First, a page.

In fact, these groups may have more experience dealing with certain groups of victims that avoid the authorities or are less inclined to report crimes, and can provide valuable insight on these blind spots.
I hope that it will become a standard practice for civil society to be included in committees spearheading legislative review rather than just at the consultation stage.
Decriminalising attempted suicide
Next, the Bill takes the progressive step of abolishing the offence of attempted suicide. This recognises that suicide attempts stem from deep-seated issues, and a punitive approach may not be appropriate or sufficient in addressing them.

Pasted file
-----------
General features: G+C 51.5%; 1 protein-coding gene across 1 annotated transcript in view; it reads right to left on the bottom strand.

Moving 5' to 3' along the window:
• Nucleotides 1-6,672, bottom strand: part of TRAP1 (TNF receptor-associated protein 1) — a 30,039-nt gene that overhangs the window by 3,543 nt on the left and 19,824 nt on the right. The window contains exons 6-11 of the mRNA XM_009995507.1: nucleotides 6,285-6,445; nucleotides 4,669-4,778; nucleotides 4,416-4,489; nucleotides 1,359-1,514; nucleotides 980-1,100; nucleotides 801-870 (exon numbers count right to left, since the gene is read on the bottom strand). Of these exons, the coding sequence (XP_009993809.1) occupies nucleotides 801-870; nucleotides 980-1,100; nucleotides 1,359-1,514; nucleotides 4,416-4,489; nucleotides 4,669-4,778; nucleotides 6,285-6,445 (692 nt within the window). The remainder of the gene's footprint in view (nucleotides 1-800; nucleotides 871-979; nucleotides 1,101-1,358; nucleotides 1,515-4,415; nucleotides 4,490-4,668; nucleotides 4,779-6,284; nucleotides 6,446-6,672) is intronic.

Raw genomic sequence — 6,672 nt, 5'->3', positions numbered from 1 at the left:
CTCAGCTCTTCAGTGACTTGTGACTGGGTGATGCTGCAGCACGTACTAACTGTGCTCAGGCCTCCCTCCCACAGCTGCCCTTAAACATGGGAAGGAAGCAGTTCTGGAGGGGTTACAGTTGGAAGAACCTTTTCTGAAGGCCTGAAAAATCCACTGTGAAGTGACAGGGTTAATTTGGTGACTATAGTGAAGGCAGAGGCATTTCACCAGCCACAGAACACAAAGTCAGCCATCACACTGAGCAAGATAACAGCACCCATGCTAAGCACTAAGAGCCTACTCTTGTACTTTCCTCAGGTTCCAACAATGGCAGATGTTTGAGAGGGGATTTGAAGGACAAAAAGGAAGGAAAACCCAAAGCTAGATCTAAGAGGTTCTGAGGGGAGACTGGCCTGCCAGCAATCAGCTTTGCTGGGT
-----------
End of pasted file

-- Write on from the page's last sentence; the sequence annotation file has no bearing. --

Beyond legislative reform, we can go further in addressing the needs of those who attempt suicide by ensuring that the authorities have the skills and resources to respond appropriately when these cases arise.
Police officers are deployed when an attempted suicide case is reported. Police officers are trained in responding to emergency situations, but may not have sufficient training in handling the complex socio-emotional issues associated with attempted suicide cases.
There is considerable value in having trained professionals who can be on the scene to do any assessments of mental health or provide psychological interventions where necessary. Similar trials have been conducted in the United Kingdom.
I have four recommendations to make here.
First, will the Ministry look into improving the quality of response to attempted suicide by setting up a “specialist team with psychological first aid training” that can be deployed when attempted suicide is reported?